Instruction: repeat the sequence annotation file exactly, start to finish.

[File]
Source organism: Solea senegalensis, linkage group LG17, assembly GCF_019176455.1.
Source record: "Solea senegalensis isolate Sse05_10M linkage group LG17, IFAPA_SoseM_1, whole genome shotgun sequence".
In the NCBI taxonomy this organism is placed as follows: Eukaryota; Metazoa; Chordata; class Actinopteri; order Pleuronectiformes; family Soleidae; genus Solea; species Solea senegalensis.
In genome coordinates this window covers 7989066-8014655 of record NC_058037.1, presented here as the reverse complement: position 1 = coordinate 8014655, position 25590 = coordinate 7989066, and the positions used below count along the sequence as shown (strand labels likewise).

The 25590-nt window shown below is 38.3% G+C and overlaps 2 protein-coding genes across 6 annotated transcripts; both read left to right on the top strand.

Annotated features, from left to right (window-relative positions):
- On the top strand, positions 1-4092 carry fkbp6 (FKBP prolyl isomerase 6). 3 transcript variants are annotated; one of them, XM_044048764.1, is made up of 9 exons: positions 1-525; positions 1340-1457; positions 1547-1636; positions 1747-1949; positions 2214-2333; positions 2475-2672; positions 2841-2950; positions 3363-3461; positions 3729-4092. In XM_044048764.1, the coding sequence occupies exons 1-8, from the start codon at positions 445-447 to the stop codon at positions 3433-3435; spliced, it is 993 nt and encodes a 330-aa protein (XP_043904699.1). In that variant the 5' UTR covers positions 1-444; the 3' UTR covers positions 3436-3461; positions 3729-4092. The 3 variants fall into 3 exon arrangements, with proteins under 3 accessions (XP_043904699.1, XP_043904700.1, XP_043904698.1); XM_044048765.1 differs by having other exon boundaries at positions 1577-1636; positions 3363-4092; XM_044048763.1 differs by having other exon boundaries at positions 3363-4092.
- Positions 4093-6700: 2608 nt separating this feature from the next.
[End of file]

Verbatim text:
Source organism: Solea senegalensis, linkage group LG17, assembly GCF_019176455.1.
Source record: "Solea senegalensis isolate Sse05_10M linkage group LG17, IFAPA_SoseM_1, whole genome shotgun sequence".
In the NCBI taxonomy this organism is placed as follows: Eukaryota; Metazoa; Chordata; class Actinopteri; order Pleuronectiformes; family Soleidae; genus Solea; species Solea senegalensis.
In genome coordinates this window covers 7989066-8014655 of record NC_058037.1, presented here as the reverse complement: position 1 = coordinate 8014655, position 25590 = coordinate 7989066, and the positions used below count along the sequence as shown (strand labels likewise).

The 25590-nt window shown below is 38.3% G+C and overlaps 2 protein-coding genes across 6 annotated transcripts; both read left to right on the top strand.

Annotated features, from left to right (window-relative positions):
- On the top strand, positions 1-4092 carry fkbp6 (FKBP prolyl isomerase 6). 3 transcript variants are annotated; one of them, XM_044048764.1, is made up of 9 exons: positions 1-525; positions 1340-1457; positions 1547-1636; positions 1747-1949; positions 2214-2333; positions 2475-2672; positions 2841-2950; positions 3363-3461; positions 3729-4092. In XM_044048764.1, the coding sequence occupies exons 1-8, from the start codon at positions 445-447 to the stop codon at positions 3433-3435; spliced, it is 993 nt and encodes a 330-aa protein (XP_043904699.1). In that variant the 5' UTR covers positions 1-444; the 3' UTR covers positions 3436-3461; positions 3729-4092. The 3 variants fall into 3 exon arrangements, with proteins under 3 accessions (XP_043904699.1, XP_043904700.1, XP_043904698.1); XM_044048765.1 differs by having other exon boundaries at positions 1577-1636; positions 3363-4092; XM_044048763.1 differs by having other exon boundaries at positions 3363-4092.
- Positions 4093-6700: 2608 nt separating this feature from the next.